Looking back on the series as a whole, from this issue onwards the covers show off one particular character and their plane, working their way through the huge array of pilots one at a time.  While it may not have been representative of a particular battle or scenario inside, that character was always in a story so it all made sense to us.  It also gave Ian Kennedy the freedom to produce elaborate pieces of art without constriction of what he could show, after obviously consulting with Barrie on what they wanted from the cover.

Finally this fortnight the fourth chapter of Freedom Flight continues the Sandy James theme, meaning the last five pages all featured his artwork.  Written by Tom Tully, last time we'd finally witnessed the rings being used for their main feature; to use the energy of the pilot on the airplane itself, in this instance to land the crippled craft.  Yuri Kirkov has unknowingly landed in rebel territory though and quickly finds himself surrounded.  In a weakened state from the use of the ring he's easily captured, but his fellow Freedom Wing (the story name has a clear double-meaning) are soon flying in to assist and it's lovely to see more anonymous toy pilots being name-checked:

The bright and bold livery of Freedom Wing
is replicated throughout the rest of the art

With Bomber Blues only calling wingmen by an identification number, I wasn't sure if the comic would expand on what Trackdown had started with naming Riley and Runtz, but I'm glad to see they were planning on doing so.  It would've been great to see, if the toys had proved more popular in their home country of America (they were a bigger hit here but ultimately pulled), if the copyright holders Those Characters From Cleveland and Matchbox would've added these names to the toy packaging, or started using the comic's artwork or maybe even brought in Barrie's team to do the mini-comics.  I doubt it would've happened, but from speaking with Barrie it seems they were pretty free to expand on what the toys had set out character-wise and story-wise and were very happy with what was being produced.  Maybe in some alternate universe, eh?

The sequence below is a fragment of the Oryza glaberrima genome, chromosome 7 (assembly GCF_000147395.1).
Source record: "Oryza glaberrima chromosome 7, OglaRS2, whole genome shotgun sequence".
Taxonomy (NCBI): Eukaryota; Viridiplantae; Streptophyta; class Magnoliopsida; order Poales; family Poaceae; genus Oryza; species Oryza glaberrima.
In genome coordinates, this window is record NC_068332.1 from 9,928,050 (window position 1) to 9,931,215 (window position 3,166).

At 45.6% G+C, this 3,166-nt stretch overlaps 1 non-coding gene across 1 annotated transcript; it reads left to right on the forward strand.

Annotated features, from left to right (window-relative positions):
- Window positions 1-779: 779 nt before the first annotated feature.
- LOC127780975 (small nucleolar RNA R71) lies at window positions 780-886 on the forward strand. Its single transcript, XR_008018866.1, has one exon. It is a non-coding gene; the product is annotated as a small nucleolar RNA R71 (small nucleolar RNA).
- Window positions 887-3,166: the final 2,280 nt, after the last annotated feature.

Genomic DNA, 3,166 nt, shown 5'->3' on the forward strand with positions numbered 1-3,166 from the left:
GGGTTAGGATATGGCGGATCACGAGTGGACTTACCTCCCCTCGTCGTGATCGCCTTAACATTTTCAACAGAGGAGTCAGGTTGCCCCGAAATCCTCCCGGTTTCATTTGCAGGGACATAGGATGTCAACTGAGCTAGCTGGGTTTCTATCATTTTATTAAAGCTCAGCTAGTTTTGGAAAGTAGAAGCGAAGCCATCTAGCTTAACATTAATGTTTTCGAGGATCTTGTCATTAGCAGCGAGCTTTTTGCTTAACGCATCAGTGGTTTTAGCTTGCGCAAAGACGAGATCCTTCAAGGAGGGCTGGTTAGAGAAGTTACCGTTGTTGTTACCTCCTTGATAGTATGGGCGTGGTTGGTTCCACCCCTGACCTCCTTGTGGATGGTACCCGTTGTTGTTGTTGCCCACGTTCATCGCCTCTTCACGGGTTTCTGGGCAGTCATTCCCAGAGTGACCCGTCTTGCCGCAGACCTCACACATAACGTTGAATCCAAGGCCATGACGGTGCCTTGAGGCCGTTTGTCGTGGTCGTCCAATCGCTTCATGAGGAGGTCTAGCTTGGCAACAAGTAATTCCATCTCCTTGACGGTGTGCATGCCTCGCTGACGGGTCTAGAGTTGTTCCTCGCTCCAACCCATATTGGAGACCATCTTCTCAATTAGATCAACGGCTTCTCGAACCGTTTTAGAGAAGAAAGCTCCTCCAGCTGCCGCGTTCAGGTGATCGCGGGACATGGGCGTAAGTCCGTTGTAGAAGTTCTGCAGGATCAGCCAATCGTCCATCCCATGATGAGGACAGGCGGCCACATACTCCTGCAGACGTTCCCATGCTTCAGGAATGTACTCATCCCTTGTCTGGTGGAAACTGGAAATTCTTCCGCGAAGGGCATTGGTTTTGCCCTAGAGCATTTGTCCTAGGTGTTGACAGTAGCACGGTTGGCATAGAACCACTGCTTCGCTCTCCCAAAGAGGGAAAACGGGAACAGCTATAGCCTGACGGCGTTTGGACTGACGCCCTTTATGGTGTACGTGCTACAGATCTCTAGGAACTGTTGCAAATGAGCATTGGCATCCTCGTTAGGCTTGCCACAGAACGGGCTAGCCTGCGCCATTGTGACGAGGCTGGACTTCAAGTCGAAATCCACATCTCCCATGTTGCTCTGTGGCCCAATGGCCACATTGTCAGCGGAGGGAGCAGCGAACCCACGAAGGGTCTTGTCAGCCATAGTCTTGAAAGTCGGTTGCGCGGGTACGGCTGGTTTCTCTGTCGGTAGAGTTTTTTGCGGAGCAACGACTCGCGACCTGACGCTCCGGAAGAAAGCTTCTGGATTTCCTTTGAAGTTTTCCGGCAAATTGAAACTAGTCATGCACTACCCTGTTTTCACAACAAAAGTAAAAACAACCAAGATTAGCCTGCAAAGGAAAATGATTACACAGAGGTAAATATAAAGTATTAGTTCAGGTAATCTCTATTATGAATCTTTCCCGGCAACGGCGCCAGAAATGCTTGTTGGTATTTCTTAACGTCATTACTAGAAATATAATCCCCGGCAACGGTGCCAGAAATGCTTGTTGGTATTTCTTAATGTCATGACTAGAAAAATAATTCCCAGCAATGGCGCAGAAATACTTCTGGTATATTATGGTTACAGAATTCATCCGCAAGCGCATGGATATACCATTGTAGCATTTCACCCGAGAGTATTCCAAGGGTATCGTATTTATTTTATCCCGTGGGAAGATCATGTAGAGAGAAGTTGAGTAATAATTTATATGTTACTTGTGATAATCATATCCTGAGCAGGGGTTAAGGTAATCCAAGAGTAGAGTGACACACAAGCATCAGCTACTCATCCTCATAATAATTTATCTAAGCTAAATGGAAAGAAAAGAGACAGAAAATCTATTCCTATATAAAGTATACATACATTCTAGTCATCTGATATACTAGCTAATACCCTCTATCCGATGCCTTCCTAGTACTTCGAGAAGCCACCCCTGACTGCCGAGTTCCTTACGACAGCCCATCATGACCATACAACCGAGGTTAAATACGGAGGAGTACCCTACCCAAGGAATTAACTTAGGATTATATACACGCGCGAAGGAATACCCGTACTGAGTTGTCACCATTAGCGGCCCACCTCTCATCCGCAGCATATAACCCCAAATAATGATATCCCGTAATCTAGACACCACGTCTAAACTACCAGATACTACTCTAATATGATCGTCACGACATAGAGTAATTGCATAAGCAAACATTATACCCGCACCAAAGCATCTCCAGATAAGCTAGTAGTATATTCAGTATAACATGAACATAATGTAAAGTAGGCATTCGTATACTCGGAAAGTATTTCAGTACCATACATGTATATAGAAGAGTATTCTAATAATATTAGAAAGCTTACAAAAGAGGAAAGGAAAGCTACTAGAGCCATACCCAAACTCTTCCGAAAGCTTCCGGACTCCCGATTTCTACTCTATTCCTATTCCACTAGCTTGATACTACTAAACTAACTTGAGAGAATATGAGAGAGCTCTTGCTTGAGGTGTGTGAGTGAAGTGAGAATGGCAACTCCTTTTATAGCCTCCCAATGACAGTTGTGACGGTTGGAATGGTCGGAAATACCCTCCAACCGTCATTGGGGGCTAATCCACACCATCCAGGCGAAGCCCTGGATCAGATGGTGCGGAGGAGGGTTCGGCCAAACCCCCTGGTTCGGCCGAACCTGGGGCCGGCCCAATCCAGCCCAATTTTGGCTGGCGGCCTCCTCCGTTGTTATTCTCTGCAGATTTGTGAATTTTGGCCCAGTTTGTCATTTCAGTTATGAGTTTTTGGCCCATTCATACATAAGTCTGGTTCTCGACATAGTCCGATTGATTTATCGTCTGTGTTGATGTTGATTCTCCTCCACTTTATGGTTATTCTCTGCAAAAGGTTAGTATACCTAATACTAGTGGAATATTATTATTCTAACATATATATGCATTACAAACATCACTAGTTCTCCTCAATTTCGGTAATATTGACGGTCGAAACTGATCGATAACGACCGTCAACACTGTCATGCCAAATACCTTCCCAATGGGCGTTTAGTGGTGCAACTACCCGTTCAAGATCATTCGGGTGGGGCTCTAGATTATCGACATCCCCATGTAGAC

After seeing off the terrified rebels, Malloy and Baker land to rescue Kirkov but his Comet needs repaired, so they have to look on when they hear a roar from the sky and see Skull Leader Mako in his shark-motif Sea Hunter leading the rebel planes into battle with the government forces.  Planning to see off all of the fort's aircraft defences with his far more advanced craft, while the rebels attack the fort and change history forever, all seems lost.  The next issue box simply states, "In a fortnight's time: No Match For Mako!", so there should be plenty of action and a cunning 'Raiders plan next time around.  The situation looks to be so much in favour of Skull Squadron and Mako that he's got the cover all to himself next time:

I remember being particularly excited to see the next cover

The next issue was the only one from my original collection I'd lost over the years and had to track down online but I'll chat more about that next time.  Until then, keep the command in your hands and keep an eye on the blog, some brand new comics based on other classics and favourites coming up soon!

The elusive Ring Raiders #5 lands on Saturday 11th November.